Pothole Bunnies markers of road holes to notify drivers and prevent damage and danger
Our town has very poorly maintained roads. Especially in the beginning of the  rainy season potholes are so numerous, large, and dangerous that pointing  them out to drivers can do a considerable public service in preventing damage  to vehicles, further wear of the pothole, an uncomfortable ride, and possibly  even accidents resulting from driving through potholes. Our contribution to this  end is to design a very low cost pothole marker which the public can make and  install. And thus to facilitate the beginning of such a social movement.       In essence a PotHole Bunny is a cutout from a ‘coke’ bottle, whitened, and  glued into a hole in the road  - as if a rabbit were poking its head above ground  from its hole. A driver will notice a stark silhouette rising into their plane of travel  long in advance of noticing a uni-toned depression in the road. With earlier  information drivers can make compensations to avoid the hole and avoid  the  dangerous situation of last second corrections.        Some key features of the PotHole Bunnies are that they are made of thin,  flexible plastic (so no damage to cars that do drive over them); they are cut from  2 litre ‘coke’ bottles (so materials are ubiquitous, cheap, expendible, and re-  using the bottles is actually up-cycling); they are highly visible with no small  parts and crisp edges; and they are about as durable as one could hope for in a  marker which has these other qualities and which stands right in the firing line.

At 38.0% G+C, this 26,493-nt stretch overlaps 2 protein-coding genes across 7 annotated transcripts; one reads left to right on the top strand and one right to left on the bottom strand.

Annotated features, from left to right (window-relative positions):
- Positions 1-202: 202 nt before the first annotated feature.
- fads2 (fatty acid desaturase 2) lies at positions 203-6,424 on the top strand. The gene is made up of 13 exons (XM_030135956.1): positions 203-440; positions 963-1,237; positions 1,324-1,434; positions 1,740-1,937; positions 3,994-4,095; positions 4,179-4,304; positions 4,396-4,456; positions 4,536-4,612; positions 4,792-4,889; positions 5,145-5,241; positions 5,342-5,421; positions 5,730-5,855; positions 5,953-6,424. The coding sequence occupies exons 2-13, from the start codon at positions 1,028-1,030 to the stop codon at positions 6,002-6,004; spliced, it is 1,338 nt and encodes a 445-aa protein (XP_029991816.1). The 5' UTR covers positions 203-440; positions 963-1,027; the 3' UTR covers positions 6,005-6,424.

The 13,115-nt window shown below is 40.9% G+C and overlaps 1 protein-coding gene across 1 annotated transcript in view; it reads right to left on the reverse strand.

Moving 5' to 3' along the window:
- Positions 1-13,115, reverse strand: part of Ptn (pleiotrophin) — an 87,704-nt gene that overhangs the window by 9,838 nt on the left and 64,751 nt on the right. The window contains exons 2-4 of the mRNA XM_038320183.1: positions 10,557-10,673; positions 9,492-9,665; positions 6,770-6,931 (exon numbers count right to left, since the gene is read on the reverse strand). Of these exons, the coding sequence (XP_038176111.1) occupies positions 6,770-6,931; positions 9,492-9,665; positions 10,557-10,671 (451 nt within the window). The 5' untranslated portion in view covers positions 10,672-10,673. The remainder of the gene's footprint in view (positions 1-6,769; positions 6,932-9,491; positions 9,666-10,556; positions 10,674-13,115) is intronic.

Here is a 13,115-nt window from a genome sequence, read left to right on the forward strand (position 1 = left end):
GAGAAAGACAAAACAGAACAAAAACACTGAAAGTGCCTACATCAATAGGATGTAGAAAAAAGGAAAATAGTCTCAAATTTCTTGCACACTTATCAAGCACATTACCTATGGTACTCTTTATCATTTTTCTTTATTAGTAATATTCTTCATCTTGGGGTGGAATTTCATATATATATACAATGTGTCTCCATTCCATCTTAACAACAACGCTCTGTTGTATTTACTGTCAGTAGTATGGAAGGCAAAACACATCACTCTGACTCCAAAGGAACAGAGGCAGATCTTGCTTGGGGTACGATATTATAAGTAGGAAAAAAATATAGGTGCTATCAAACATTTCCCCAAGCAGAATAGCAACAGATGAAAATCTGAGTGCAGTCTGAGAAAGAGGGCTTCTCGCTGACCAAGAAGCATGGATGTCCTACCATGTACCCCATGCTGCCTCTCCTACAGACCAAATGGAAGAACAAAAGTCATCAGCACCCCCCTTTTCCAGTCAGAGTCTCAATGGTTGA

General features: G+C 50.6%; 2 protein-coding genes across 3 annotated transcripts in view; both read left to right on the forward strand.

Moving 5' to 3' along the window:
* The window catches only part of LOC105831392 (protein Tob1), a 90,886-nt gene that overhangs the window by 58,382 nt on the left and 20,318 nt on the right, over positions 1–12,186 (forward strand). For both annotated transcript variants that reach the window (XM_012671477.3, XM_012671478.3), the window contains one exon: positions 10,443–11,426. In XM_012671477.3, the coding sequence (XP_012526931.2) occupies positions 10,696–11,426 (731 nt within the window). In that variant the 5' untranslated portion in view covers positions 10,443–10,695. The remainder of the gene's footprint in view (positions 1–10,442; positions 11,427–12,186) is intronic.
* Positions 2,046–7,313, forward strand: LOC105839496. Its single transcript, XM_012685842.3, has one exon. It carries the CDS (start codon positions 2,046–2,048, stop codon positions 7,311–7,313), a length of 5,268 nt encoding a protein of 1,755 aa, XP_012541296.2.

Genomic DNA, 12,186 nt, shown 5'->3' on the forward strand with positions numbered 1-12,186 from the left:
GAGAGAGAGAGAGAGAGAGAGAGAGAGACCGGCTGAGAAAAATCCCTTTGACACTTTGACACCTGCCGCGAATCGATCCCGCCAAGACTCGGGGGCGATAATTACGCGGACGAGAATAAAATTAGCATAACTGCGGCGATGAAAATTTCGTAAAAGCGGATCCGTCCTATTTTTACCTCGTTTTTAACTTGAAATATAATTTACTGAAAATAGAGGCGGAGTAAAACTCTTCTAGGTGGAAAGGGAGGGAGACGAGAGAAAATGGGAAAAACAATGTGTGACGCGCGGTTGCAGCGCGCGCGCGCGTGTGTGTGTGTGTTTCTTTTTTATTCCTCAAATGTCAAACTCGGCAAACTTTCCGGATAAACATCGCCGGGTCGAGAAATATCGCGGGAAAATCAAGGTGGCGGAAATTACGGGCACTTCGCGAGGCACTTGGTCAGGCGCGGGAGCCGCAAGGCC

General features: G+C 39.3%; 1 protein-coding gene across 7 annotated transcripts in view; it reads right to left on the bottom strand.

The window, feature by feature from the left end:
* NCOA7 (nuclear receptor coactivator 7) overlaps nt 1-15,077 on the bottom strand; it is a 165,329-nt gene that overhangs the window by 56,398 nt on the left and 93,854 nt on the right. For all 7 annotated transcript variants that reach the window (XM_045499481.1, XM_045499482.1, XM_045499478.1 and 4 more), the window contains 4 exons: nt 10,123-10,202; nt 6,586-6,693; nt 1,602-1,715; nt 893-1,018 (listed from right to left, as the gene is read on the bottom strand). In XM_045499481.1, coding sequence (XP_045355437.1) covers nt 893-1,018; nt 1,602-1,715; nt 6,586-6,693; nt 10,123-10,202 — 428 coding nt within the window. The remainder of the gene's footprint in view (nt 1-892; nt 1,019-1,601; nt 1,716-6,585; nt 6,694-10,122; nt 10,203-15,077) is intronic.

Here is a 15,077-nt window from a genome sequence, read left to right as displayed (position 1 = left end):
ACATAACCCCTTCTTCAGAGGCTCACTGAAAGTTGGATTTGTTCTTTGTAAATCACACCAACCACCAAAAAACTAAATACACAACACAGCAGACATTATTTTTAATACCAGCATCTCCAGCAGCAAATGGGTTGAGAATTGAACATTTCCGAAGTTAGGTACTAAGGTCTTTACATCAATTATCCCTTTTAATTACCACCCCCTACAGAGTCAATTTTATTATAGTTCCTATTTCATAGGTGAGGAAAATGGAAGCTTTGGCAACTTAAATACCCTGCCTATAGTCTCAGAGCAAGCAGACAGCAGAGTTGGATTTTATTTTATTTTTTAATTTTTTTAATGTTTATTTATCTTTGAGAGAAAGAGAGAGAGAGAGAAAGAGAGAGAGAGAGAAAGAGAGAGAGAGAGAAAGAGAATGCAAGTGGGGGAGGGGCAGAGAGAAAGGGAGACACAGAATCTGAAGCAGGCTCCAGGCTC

- from a designers perspective - The greatest considerations for an installation like this are the safety of road users, prevention of damage to their vehicles, durability of the marker, and  effectiveness. By using PET ‘coke’ bottles we obtain a tough raw material ‘for free’. By making the marker smaller than what the bottle size would allow we  create something that fits into the size range that drivers are comfortable to pass over (the bunnies don’t appear as if they will damage a car). So that  drivers don’t detour vastly around the pothole. In this way the markers don’t create a hazard (eg: drivers going out of their lanes) while they address a  hazard (drivers swerving when they see a pothole late). By colouring the back surface of the plastic any possible contact with colliding vehicles’ aesthetic  finishes is made by the clear, low friction PET plastic of the bottle, and coloured finish cannot rub off onto colliding vehicles.   PotHole Bunnies are thus the best possible marker for a less thatn ideal situation of terrible road condition.